Whatever you do, just don’t confuse ‘bold’ with ‘rich’ when it comes to drink pairings. “Something like a Bloody Mary may be a little too heavy,” says Chase. “A BBQ is all about the food, and the drink needs to complement and not be another meal in itself.”
Stock up on ice
Temperature is everything in the grill – and the same goes for your glass. “Avoiding anything that is served straight up, as it will become warm in the hot sun,” says Metinee Kongsrivilai, brand ambassador for Bacardi UK. You can never have enough ice, so make sure you’ve got plenty in the freezer. Which leads me nicely to our next tip…
Get your prep work in
A little bit of preparation can go a long way, says Shepherd. “Pre-batching your mezcal Margarita and keeping it chilled in the fridge means you can effortlessly get your guests into the vibe on arrival,” he says. “Marinade your meat overnight to let all of those flavours really sink in.”
Always use the best quality ingredients available to you, suggests Liz Baker, marketing manager at Wilkin & Sons Ltd (creator of the Tiptree spirits range) – and don’t forget the smaller details. “Why not invest in some lovely glasses and take time to think about garnishes,” she says, “this could be a slice of lemon or lime, a sprig of mint or a fresh strawberry or plump raspberry.”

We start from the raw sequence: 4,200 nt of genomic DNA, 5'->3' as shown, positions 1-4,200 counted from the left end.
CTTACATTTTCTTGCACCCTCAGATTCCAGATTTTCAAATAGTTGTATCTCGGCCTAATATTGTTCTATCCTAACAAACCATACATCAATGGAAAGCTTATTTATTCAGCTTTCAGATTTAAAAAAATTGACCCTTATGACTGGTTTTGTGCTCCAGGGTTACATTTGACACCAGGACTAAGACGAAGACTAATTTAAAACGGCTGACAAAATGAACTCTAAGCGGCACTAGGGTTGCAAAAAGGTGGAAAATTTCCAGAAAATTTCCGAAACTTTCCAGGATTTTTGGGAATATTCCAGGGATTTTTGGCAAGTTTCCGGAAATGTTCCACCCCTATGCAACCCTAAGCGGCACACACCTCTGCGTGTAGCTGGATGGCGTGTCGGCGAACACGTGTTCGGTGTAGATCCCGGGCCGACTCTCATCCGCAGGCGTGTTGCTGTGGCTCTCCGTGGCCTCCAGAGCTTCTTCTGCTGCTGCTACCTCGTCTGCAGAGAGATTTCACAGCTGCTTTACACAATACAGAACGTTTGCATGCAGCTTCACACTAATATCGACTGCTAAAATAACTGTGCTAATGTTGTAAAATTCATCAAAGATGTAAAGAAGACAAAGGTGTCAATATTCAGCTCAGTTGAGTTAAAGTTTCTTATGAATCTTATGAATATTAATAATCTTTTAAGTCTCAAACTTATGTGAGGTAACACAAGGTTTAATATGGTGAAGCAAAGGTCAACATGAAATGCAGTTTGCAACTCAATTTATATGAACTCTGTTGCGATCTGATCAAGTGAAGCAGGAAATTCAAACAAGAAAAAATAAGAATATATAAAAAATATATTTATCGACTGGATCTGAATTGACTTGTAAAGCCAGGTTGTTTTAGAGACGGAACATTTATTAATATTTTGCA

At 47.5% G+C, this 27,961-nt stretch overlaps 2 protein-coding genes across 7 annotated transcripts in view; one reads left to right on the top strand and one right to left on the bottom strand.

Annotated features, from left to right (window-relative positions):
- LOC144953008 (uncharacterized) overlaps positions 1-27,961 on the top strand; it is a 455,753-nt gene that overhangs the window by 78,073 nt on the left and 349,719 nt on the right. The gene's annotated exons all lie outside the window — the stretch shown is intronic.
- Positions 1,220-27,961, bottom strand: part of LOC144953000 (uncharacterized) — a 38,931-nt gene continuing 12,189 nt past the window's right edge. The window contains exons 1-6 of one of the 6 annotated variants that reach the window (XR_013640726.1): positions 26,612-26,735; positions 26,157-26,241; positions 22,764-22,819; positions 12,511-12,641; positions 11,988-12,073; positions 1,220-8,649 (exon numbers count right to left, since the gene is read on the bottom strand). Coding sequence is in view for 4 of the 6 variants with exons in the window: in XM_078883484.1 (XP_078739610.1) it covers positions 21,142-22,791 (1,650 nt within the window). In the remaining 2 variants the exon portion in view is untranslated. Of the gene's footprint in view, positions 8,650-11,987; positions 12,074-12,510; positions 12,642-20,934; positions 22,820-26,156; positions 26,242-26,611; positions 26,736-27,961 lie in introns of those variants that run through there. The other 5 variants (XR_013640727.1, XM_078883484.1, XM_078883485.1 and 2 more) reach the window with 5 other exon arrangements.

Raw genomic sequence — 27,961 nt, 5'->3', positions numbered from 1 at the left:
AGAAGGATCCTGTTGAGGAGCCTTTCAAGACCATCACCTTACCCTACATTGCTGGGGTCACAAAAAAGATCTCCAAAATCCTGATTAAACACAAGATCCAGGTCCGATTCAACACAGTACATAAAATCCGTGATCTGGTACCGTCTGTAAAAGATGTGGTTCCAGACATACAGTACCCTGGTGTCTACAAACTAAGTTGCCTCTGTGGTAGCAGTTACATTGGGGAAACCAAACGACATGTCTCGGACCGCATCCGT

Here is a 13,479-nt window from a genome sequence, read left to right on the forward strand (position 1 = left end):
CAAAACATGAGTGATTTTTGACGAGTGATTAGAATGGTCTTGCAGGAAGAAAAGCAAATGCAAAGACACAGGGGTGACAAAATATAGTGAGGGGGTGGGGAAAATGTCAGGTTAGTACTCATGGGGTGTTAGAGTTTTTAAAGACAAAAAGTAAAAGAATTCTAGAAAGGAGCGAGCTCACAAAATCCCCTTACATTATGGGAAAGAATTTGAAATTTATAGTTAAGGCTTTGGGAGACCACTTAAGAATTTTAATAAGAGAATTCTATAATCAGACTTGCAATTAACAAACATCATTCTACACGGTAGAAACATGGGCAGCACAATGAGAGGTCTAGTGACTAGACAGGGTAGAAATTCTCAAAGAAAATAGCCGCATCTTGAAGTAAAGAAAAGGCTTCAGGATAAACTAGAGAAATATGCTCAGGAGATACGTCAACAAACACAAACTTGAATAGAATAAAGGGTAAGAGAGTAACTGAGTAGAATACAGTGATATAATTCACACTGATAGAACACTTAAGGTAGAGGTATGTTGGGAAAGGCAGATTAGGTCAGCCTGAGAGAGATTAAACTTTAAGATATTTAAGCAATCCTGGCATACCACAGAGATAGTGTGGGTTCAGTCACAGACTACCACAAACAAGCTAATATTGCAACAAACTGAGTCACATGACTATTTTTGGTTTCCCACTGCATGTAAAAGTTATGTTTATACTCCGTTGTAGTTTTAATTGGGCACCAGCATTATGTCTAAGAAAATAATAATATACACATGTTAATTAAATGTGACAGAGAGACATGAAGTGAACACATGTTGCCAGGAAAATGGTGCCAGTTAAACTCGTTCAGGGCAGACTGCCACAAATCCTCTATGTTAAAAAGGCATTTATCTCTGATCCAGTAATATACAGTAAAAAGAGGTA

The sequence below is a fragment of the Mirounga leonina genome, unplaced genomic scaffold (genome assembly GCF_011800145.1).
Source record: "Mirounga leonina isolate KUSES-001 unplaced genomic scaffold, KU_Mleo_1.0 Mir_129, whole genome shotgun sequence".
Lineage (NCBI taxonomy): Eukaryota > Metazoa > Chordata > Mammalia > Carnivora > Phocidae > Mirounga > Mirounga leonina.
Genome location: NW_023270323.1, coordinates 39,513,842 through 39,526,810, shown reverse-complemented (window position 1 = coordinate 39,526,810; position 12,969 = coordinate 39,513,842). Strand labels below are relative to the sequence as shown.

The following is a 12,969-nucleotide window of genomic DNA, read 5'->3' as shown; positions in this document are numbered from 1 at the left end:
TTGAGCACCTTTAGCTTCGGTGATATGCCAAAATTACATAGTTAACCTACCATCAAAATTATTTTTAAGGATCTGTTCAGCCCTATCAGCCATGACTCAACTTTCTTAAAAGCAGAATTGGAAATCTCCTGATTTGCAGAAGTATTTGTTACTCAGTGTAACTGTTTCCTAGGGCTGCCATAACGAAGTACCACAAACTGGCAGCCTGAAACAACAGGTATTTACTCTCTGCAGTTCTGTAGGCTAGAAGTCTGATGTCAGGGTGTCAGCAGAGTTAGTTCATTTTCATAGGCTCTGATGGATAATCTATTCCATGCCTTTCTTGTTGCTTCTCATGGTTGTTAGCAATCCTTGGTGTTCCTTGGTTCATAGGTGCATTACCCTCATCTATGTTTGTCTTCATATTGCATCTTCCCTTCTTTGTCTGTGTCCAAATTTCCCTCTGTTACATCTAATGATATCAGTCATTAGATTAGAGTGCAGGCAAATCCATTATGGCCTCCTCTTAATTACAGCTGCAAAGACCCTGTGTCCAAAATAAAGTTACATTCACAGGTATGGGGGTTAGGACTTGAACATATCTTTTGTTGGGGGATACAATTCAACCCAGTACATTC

Make sure your guests have a drink in hand on arrival because you might be busy on the grill, and have no time for small talk, adds Chase. “Prop up a table and lay a selection of spirits out, with some random bottles that have been in your drinks cupboard for too long, with pre-cut garnished and cups – preferably red cups!”
Keep the ‘cue simple
This is meant to be fun. You’re not going to enjoy yourself if you’re trying to cook eight different things at once to perfection, says Paul Human, founder and head chef at We Serve Humans and The Collab in Walthamstow. “You’ll also fail, especially once you’ve had a few beers in the sun,” he says. “Do one thing and do it really well. Try and keep to a theme – do a shoulder of lamb and some flatbreads, tzatziki, a little Greek salad. Summery, simple, all stuff you can prep a day ahead. Sprinkle some pomegranate seeds on it, pass around a glass of retsina or iced rosé and bathe in the glory.”